You are you and I am me because of processed foods, because our ancestors learned how to cook meat and make bread and, perhaps more importantly, beer. Accordingly, our brains grew and our guts transformed. But those two words smashed together, processed foods, take on new terror in this era of organic, locally sourced, artisanal, cage-free, free-range, I-want-to-know-the-given-name-of-the-chicken-I’m-eating food.
Into this zeitgeist of culinary purity waltzes the plant-based meat movement, providing beef alternatives that are about as processed as processed can be. The Impossible Burger, for instance, is engineered taste by taste, smell by smell, texture by texture, to replicate ground beef—the stuff even bleeds like the real thing. KFC is testing plant-based chicken nuggets and wings. But some chains like Chipotle are crying foul, saying the stuff is too processed for their delicate tastes. (This is Chipotle, after all: that bastion of healthiness where a typical meal packs more than 1,000 calories, along with a massive amount of sodium and saturated fat.)
But it’s time to get real about processed foods. For one, processed doesn’t have to mean unhealthy, and indeed it’s only because of certain processed foods that people around the world get the nutrition they need. Two, processed foods keep better, cutting down on food waste. And three, if we expect to feed a growing population on a planet with finite arable land, we have to engineer new sources of food, protein in particular.
The core of the confusion around processed foods is definitional. According to the Institute of Food Technologists, processing is—and get ready for this—“one or more of a range of operations, including washing, grinding, mixing, cooling, storing, heating, freezing, filtering, fermenting, extracting, extruding, centrifuging, frying, drying, concentrating, pressurizing, irradiating, microwaving, and packaging.”
So … virtually everything you put in your mouth is processed. “Highly refined foods like yogurt, olive oil, and bread have many, many processing steps, and they don’t look anything like the original product they started with,” says Connie Weaver, a nutrition scientist at Purdue University.
Processed foods can be essential for human health. Iodized salt, for instance, has helped people the world over get the iodine their bodies need to function. “There’s this really confusing nomenclature going around right now, with this idea that we can classify food as being good or bad based on its degree of processing,” says Ruth MacDonald, a nutrition scientist and registered dietician at Iowa State University. “And it makes no sense from a nutritional perspective, and it really makes no sense from a food science perspective either.”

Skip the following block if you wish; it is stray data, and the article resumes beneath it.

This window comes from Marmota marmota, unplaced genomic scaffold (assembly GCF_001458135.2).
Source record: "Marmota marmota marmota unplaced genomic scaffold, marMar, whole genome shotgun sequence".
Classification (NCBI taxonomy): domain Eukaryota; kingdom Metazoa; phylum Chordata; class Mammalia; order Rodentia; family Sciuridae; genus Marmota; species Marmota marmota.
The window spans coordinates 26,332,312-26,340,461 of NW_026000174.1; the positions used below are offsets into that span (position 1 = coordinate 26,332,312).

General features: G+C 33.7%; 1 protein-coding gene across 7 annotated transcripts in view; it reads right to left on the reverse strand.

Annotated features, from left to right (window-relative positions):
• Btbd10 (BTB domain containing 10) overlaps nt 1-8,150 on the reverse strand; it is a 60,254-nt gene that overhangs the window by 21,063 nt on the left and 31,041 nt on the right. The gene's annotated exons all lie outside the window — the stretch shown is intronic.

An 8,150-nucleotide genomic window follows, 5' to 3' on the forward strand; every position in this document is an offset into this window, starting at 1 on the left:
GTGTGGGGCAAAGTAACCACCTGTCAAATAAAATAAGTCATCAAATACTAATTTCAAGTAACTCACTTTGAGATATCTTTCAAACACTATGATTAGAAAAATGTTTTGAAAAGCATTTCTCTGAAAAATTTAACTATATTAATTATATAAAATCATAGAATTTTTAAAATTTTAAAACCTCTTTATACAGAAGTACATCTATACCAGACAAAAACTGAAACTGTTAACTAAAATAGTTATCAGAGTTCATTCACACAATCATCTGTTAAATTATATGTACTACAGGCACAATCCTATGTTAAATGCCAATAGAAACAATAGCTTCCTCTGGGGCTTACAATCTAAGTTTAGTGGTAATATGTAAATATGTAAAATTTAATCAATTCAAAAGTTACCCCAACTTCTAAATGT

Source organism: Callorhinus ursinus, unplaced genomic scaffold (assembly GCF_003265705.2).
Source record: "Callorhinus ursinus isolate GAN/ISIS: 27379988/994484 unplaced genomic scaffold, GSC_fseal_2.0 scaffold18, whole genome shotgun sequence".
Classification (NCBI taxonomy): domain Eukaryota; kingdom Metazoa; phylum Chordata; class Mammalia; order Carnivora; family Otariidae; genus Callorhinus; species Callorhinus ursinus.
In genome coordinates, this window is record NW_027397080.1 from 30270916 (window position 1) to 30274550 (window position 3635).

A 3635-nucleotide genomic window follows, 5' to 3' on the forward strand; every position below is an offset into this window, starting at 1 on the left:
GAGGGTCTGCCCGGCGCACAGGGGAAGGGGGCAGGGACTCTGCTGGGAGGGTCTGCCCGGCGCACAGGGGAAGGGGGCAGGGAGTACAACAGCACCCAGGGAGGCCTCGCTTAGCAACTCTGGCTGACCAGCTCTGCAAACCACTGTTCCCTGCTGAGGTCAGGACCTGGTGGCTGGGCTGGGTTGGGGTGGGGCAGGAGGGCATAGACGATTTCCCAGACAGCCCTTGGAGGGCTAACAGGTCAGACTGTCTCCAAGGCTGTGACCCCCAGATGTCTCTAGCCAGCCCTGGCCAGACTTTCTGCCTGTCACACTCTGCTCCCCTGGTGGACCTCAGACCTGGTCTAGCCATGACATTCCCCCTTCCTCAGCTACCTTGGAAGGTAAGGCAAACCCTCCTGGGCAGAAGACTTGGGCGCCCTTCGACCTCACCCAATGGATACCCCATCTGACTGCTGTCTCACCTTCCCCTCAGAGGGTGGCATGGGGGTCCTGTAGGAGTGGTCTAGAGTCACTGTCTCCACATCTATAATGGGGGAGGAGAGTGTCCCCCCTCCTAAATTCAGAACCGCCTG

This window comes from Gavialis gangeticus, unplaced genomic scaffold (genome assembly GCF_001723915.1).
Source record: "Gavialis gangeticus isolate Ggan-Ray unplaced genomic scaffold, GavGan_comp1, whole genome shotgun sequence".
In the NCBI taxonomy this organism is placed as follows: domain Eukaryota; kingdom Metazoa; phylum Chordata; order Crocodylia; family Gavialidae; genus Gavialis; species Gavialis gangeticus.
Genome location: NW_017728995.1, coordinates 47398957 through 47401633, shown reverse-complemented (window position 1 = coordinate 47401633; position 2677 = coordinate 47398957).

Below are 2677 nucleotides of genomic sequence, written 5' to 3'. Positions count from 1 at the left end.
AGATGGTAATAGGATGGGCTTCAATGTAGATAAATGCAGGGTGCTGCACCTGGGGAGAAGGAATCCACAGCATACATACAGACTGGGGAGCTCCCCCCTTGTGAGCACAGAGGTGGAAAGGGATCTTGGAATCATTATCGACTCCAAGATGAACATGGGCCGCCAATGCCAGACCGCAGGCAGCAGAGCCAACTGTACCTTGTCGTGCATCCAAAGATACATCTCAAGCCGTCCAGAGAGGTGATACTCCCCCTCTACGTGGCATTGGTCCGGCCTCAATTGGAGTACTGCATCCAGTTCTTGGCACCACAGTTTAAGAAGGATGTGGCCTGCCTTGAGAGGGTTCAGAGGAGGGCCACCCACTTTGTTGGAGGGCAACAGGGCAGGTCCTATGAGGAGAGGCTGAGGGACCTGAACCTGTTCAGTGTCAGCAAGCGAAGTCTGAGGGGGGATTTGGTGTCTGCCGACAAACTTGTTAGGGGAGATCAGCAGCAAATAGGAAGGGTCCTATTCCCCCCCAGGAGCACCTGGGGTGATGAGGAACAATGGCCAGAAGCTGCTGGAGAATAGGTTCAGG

What people likely mean when they invoke processing has more to do with ingredients. Any bread will involve grinding, mixing, fermenting, and heating. But white bread goes through an extra step to bleach the flour, which removes some natural nutrients, which are later added back in to make it fortified. And something like a Twinkie takes processing to a whole new level, with added corn syrup and, for good measure, high fructose corn syrup thrown in as well.
It’s the added ingredients that have given processed foods a bad name, because while not all processed foods are junk foods, all junk foods are processed. Supercharging taste with saturated fat, sugar, or salt can be easy, but they’re unhealthy hacks when taken too far.
What this means is that, as consumers, we should be asking questions not about the processing so much as the ingredients. The Impossible Burger and the Beyond Burger, from Beyond Meat, aren’t what you’d call health foods. For every 4 ounces, you get 14 grams of fat from Impossible and 18 grams from Beyond, compared to 23 grams from 80 percent lean ground beef. Looking at the calories, it’s 240 for Impossible, 250 for Beyond, and 288 for beef. But sodium is where the plant-based alternatives go wild: 370 mg for Impossible and 390 mg for Beyond, compared to just 75 mg for the real thing. In fairness, being plant-based, Impossible and Beyond incorporate fiber, which is nil in real beef, and are fortified with vitamins and minerals.